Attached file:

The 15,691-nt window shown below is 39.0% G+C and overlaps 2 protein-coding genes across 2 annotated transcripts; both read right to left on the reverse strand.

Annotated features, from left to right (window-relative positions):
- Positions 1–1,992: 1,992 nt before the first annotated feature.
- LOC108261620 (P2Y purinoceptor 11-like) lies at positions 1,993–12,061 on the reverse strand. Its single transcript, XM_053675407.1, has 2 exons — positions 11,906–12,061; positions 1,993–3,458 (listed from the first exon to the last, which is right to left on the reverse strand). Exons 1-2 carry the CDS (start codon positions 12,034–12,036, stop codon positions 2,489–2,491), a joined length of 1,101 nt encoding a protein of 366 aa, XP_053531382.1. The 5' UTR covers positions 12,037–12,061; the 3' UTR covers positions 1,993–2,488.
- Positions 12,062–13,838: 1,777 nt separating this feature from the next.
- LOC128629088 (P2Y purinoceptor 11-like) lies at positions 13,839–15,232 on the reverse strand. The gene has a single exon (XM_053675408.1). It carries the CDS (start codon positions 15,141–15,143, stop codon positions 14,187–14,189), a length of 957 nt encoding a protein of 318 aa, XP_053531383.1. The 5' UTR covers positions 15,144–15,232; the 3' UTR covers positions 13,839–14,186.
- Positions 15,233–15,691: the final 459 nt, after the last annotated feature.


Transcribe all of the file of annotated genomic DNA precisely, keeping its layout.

The 15,691-nt window shown below is 39.0% G+C and overlaps 2 protein-coding genes across 2 annotated transcripts; both read right to left on the reverse strand.

Annotated features, from left to right (window-relative positions):
- Positions 1–1,992: 1,992 nt before the first annotated feature.
- LOC108261620 (P2Y purinoceptor 11-like) lies at positions 1,993–12,061 on the reverse strand. Its single transcript, XM_053675407.1, has 2 exons — positions 11,906–12,061; positions 1,993–3,458 (listed from the first exon to the last, which is right to left on the reverse strand). Exons 1-2 carry the CDS (start codon positions 12,034–12,036, stop codon positions 2,489–2,491), a joined length of 1,101 nt encoding a protein of 366 aa, XP_053531382.1. The 5' UTR covers positions 12,037–12,061; the 3' UTR covers positions 1,993–2,488.
- Positions 12,062–13,838: 1,777 nt separating this feature from the next.
- LOC128629088 (P2Y purinoceptor 11-like) lies at positions 13,839–15,232 on the reverse strand. The gene has a single exon (XM_053675408.1). It carries the CDS (start codon positions 15,141–15,143, stop codon positions 14,187–14,189), a length of 957 nt encoding a protein of 318 aa, XP_053531383.1. The 5' UTR covers positions 15,144–15,232; the 3' UTR covers positions 13,839–14,186.
- Positions 15,233–15,691: the final 459 nt, after the last annotated feature.